Sustained Chinese defense investment has arguably shifted the military balance in the Taiwan Strait in its favor. This emboldens Chinese leaders to unilaterally change the status quo of Taiwan political autonomy. This is furthered reinforced by Beijing's long-standing narrative of inevitable U.S. decline, integral to their global strategic communications following the financial crisis of 2008. This narrative is not really new. In the 1950s and 1960s, Mao's China consistently referred to the U.S. as a Paper Tiger relying on nuclear deterrence. More recently in the 1990s, Chinese commentators referred to Somalia Syndrome in the wake of the "Blackhawk down" moment in Mogadishu and the subsequent withdrawal. And then there is the even more recent Chinese mocking of the U.S. debacle in Afghanistan and warnings to American allies that the U.S. cannot be counted upon. While not necessarily wrong, the peril of CCP leaders drinking their own Kool-Aid by misreading Washington and the American people carries great risk.

President Xi Inspects PLA units in Hong Kong, June 2017 (source:,, accessed October 28, 2021)

Despite Chinese propaganda pronouncements, Taiwan is not Afghanistan. Bi-partisan support for Taiwan in the U.S. Congress is atypically broad and deep. Taiwan's role as a model democracy and its pivotal leadership in the semi-conductor industry resonate with a multitude of sectors in the U.S. Moreover, the Taiwan Relations Act (TRA), while not providing the strategic clarity many seek today, certainly portends that the U.S. would not remain a casual observer to naked Chinese aggression. Xi Jinping's purges of any opposition, or even potential opposition, to his power has eliminated any diversity of thought with the Politburo Standing Committee and the CMC which risks that this unanimity may lead to miscalculations that no one in the Zhongnanhai leadership compound will dare to question.


Possible Taiwanese miscalculation has its own distinct characteristics based on wide-ranging presumptions that range from "the Chinese will never attack" to "the U.S. cavalry will come to the rescue if they do." Ironically, this is heavily influenced by both a dangerous misinterpretation of PRC intent and an overly optimistic interpretation of U.S. policy.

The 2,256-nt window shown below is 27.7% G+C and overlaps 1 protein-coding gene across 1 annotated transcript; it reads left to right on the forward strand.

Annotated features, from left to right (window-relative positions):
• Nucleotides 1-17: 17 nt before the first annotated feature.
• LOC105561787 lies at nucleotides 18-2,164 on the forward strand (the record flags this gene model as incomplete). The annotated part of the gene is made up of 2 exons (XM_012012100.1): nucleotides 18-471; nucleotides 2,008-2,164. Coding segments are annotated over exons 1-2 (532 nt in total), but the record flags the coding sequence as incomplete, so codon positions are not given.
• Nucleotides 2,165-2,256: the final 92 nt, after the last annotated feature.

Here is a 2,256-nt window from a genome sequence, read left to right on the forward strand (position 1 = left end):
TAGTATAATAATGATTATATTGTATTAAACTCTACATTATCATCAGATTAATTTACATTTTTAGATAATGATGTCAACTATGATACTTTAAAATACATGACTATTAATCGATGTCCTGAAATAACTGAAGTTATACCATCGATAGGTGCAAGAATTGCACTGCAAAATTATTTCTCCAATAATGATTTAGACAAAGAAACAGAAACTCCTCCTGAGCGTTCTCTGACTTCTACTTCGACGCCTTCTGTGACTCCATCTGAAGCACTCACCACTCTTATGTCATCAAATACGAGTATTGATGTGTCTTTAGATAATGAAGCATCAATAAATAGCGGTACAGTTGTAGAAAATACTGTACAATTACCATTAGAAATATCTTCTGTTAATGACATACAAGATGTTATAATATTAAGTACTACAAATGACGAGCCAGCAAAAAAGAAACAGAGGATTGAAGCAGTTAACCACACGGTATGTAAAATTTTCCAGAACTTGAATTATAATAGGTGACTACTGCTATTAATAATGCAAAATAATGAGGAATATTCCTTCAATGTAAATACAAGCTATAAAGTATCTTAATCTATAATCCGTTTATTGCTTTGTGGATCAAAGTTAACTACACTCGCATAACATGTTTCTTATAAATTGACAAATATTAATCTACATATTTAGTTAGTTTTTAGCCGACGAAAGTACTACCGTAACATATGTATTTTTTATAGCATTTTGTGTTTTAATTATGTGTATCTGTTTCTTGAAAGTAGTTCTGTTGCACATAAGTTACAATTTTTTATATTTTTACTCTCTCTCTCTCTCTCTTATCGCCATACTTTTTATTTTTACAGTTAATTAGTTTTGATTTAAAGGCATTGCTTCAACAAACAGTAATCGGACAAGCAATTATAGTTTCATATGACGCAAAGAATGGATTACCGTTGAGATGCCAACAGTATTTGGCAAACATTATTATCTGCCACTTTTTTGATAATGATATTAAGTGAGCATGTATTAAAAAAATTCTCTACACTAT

China's saber rattling, while increasing in scope and scale, is nothing new. The PLA's almost constant drumbeat of pressure has somewhat desensitized the people of Taiwan. Despite Taiwan Defense Minister, and former General, Chiu Kuo-cheng's statement that the cross-Strait situation was "the most serious" in more than 40 years, much of the Taiwan Armed Forces' leadership doubts, based on dubious historical, cultural, and political assumptions, that the PLA will ever actually attack and essentially blames the U.S. for increased tensions.

Taiwan's previous Overall Defense Concept (ODC), a more effective and realistic approach of utilizing limited resources that has received widespread support from U.S. defense officials, has been abandoned by Taiwan's military leadership in the face of overwhelming evidence that such an asymmetric approach is exactly what is needed to deter, and if necessary, derail Chinese aggression. This perpetuates the view that Taiwan is not being truly serious about its own defense despite what many would deem to be an existential threat. International observers can only deduce that Taiwan military leaders have concluded that doing the hard things necessary to deter conflict are not necessary because they doubt the probability of that conflict ever actually occurring. That's a grave gamble.